• Hearing on Rs4.5 per unit hike for capacity charges concludes
• Charges imposed even as new connection applications remain pending

ISLAMABAD: Dissatisfied with power companies’ response to massive overbilling of consumers in July and August last year, the National Electric Power Regulatory Authority (Nepra) on Wednesday announced that it would hold distribution companies (Discos) accountable.

During a public hearing presided over by Nepra Chairman Waseem Mukhtar, the regulator expressed concern that the Discos were seeking over Rs85bn in recovery from consumers in three months, mainly as capacity charges. Meanwhile, applications for new connections that would utilise around 1,100MW in capacity remained pending.

Members were more flabbergasted over the managements of power companies, particularly chief executive Central Power Purchasing Agency (CPPA) for showing casual behaviour and poor preparedness in responding to questions during the hearing.

The hearing was convened to consider the Discos’ claim of another Rs85bn for the second quarter of the current fiscal year, to be charged to consumers nationwide at the rate of about Rs4.5 per unit for three months.

Nepra’s case officers reported a 12-13 per cent decline in electricity consumption during the fortnight. Nepra members expressed displeasure over the absence of CEO of CPPA and the power division for not attending the public hearing when their questions about the reason behind decline in consumption in areas other than industrial sector.

Nepra member Rafique A. Shaikh said the load-shedding was taking place across the country, and consumers were bearing the heavy cost of capacity payments, yet power companies were not showing interest in extending new connections. The hearing was told that pending application for new connections were equivalent to 1,100MW.

Nepra chairman said it was a matter of serious disappointment that questions raised during the hearing remained unanswered. He said the regulator had facilitated the power companies and consumers through online public hearing, but the CEOs of power companies were even unavailable online while their petitions were being heard.

He directed that CEOs of power companies should personally and physically attend the next hearing, and the alternate staff, in the absence of a CEO, should be well-prepared.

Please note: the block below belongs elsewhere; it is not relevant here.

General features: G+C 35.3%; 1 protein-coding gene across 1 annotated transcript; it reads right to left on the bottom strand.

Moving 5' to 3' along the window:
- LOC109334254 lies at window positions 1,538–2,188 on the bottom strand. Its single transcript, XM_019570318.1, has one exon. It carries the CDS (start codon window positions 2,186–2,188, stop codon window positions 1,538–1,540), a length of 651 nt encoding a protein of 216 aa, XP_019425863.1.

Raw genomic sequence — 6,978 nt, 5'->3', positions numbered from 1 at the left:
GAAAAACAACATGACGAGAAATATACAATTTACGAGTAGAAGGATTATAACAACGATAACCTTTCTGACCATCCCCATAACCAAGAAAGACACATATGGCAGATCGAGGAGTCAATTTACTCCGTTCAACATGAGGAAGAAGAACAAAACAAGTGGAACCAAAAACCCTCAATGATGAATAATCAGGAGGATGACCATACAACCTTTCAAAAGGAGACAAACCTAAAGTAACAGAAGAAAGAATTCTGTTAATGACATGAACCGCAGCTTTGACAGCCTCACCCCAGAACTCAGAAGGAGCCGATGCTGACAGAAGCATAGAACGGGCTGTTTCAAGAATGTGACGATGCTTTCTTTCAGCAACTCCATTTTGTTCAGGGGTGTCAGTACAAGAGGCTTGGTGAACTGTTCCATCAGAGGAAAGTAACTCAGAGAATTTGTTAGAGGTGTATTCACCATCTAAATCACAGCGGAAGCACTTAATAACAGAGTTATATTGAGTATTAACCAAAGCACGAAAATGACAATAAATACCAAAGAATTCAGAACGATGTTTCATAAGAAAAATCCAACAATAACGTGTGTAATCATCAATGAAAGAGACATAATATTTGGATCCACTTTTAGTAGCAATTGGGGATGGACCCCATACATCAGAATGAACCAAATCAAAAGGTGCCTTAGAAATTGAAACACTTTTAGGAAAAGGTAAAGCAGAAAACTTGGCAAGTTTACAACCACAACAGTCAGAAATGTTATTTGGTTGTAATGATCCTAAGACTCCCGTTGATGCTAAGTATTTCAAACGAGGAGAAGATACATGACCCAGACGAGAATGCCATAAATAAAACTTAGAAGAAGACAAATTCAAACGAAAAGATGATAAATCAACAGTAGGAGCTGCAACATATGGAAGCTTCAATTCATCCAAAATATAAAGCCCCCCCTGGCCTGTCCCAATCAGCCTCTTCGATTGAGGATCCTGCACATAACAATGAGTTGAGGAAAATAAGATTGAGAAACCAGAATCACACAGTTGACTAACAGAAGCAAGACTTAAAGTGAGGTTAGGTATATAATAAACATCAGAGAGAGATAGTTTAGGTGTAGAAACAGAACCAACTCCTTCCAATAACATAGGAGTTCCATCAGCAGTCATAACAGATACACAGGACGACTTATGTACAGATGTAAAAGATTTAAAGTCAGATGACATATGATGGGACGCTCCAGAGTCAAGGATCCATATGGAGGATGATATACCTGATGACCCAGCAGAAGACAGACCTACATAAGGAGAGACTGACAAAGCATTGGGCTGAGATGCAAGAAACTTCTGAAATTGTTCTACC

The regulator said the responses from the distribution companies over excessive billing, as established in an investigation report, were unsatisfactory and it had now decided to issue formal show-cause notices within a couple of days. It said the matter would be concluded within a month. It may be recalled that an investigation team had found the Discos to be overcharging consumers to the extent of 100pc in July-August 2023 through extended billing cycles etc.

In their separate tariff petitions, the Discos had sought to raise about Rs85bn from their consumers over the next three months under quarterly tariff adjustment (QTA) for the Oct to Dec 2023 period. This is also on top of about Rs6.5 per unit monthly fuel cost increase for the billing month of Feb, which is currently pending a decision by the regulator.

The quarterly adjustments for Discos are now automatically applicable to KE’s consumers, as well as per recent decisions of the government and the regulator.

The increase had been sought by the Discos to finance the additional financial impact of capacity charges arising out of currency devaluation and interest rate hike, besides the market operator fee, the impact of transmission and distribution losses on fuel cost adjustments, the cost of incremental consumption and variable operation and maintenance charges for the second quarter of the current fiscal year.

At present the consumers are paying about Rs3.28 per unit QTA for 4th quarter of the last fiscal year, which will remain applicable for six months — October 2023 to March 2024 — so as to mop up more than Rs200bn across the country, including K-Electric. Another QTA for July-Sept 2023 is also being charged to consumers at the rate of Rs1.15 per unit for the billing period of Jan to March 2024 to raise another Rs22.3bn.

The biggest chunk of additional cumulative burden on account of capacity charges has been claimed by Discos at Rs78bn for the quarter, followed by Rs11bn on account uncovered impact of transmission and distribution losses and Rs6.6bn on account of use of service charges and market operator fee. On the other hand, Discos have offered Rs8.7bn worth of negative variable O&M charges and Rs2.34bn of impact of incremental sales, thus working out a cumulative net additional demand of Rs85bn.

Upon approval, the adjustment would be recovered on uniform basis from all consumers except for lifeline users. Under the tariff mechanism, changes in fuel cost are passed on to consumers only on monthly basis through automatic mechanism, while quarterly tariff adjustments on account of variation in power purchase price, capacity charges, variable operation and maintenance costs, use of system charges and including impact of transmission and distribution losses are built in the base tariff by the federal government.

Published in Dawn, February 15th, 2024

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